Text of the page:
By Winston Shi
Due to Thanksgiving Break, today’s edition of Instant Replay does not have graphics.
Saturday was a good day to be a Stanford fan.
The Cardinal won the 116th Big Game handily and showed the world why the trophy is called the “Stanford” Axe. The offense was the prettiest it’s been since Andrew Luck’s graduation and, after a few early hiccups, the defense was stout, as usual. The ensuing BCS standings ranked Stanford as the No. 8 team in the country. Unlikeliest of all: Thanks to Arizona’s shocking beatdown of Oregon, the path to the Pac-12 championship and the Rose Bowl became clear for the one contender in the Pac-12 North that actually took the Rose Bowl seriously.
Saturday’s Big Game was a historic result – literally the biggest victory in the 116-year history of the rivalry. A lot of people said afterwards that Stanford ran up the score, but watching from the stands, I never got the feeling that David Shaw wanted to humiliate the Golden Bears. We need to remember that the Cardinal is a top-10 squad and Cal, crippled by injuries, is possibly the worst team in big-time college football.
Cal knew that it had to take chances to be competitive; it onside kicked after its first touchdown, after all. Cal defensive coordinator Andy Buh wanted to stop the run and hoped that Kevin Hogan would be inconsistent. It was the right strategy, but it nevertheless failed miserably.
It was apparent from the start that Cal was going to sell out against the run. Against an aggressive team, at some point you have to go deep, and Stanford went deep. Cal exhibited miserable discipline and awareness on defense, and even though it has had devastating injuries on defense, injuries do not excuse its performance on Saturday. Cal defenders would often run into each other. Cal couldn’t stop a switch route to save its life. Fundamentals-wise, this was the worst defensive performance by a BCS team I’ve seen since Nebraska’s epic implosion against Wisconsin in 2012. Stanford didn’t need to want to run up the score in order to break records; it simply could not avoid doing so.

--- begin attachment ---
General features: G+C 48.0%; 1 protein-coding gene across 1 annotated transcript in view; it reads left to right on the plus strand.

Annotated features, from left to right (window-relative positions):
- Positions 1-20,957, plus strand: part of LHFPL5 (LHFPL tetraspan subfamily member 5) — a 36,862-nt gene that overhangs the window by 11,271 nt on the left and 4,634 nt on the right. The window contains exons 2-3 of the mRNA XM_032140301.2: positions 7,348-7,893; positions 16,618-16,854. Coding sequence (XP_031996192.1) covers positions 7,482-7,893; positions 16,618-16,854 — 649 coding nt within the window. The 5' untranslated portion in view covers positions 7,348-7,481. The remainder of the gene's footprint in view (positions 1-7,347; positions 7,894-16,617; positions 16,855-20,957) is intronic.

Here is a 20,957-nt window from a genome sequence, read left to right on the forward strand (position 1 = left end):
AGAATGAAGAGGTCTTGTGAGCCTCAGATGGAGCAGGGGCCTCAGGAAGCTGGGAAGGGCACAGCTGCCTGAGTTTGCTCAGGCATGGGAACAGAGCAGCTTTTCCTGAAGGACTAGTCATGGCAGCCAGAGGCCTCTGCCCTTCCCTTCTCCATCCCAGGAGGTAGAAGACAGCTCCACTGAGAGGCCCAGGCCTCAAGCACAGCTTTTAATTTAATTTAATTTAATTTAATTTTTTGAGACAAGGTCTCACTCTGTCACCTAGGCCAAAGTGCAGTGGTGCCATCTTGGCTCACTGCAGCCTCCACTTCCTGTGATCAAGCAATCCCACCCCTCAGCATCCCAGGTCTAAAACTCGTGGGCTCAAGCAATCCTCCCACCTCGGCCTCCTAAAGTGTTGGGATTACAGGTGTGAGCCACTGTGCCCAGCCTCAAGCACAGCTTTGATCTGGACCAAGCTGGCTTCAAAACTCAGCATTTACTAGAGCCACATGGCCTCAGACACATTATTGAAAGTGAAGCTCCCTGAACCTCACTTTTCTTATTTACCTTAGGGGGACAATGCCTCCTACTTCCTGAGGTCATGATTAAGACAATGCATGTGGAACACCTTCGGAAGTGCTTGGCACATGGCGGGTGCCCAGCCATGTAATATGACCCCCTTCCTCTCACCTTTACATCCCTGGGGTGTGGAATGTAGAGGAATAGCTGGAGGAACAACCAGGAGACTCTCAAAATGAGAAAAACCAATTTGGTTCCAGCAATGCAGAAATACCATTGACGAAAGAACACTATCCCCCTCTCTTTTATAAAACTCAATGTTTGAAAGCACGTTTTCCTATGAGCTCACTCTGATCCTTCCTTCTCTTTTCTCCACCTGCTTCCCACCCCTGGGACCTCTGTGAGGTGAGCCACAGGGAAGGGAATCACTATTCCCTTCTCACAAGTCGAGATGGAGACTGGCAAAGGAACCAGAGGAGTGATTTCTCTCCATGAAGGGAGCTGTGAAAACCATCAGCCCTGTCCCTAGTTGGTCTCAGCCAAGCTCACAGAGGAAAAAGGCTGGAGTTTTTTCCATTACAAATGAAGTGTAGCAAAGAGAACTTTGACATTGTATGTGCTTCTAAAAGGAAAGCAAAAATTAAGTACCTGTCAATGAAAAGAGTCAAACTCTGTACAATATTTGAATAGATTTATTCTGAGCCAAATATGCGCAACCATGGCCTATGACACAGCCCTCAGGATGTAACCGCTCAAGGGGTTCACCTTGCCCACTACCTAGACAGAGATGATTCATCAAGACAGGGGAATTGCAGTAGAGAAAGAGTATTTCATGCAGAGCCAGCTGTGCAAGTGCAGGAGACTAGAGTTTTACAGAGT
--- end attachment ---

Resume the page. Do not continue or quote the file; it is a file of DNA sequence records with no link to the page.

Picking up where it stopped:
Stanford scored nine times (yes, this is not a Ferris Bueller’s Day Off joke), with every score a touchdown:
End-around to Ty Montgomery. Stanford faked power right, Cal bit and Montgomery took the ball left for an easy touchdown.
Simple vertical switch routes – one receiver crossed over the path of another, basically setting a downfield screen. Cal failed to stop the switch routes, and Montgomery was wide open. For what it’s worth, his switch partner Devon Cajuste was wide open too. If Hogan had known that Montgomery would have as absurd a day as he ended up having, he might have thrown the ball to Cajuste instead.
Quick slant to Montgomery in the red zone. With safety help just above him, Cal’s cornerback correctly funneled Montgomery inside, but Cal’s safety inexplicably sat back in coverage.
Play-action tunnel screen to Montgomery. This was exactly the same play as this one against Arizona State. I am proud to say that I saw this one coming. To be honest, it was actually kind of obvious. The way Cal’s linebackers and safeties were responding to Stanford’s interior run game, that screen was bound to get at least 20 yards, and it ended up going for 72. At that point, Montgomery had scored four touchdowns on four touches.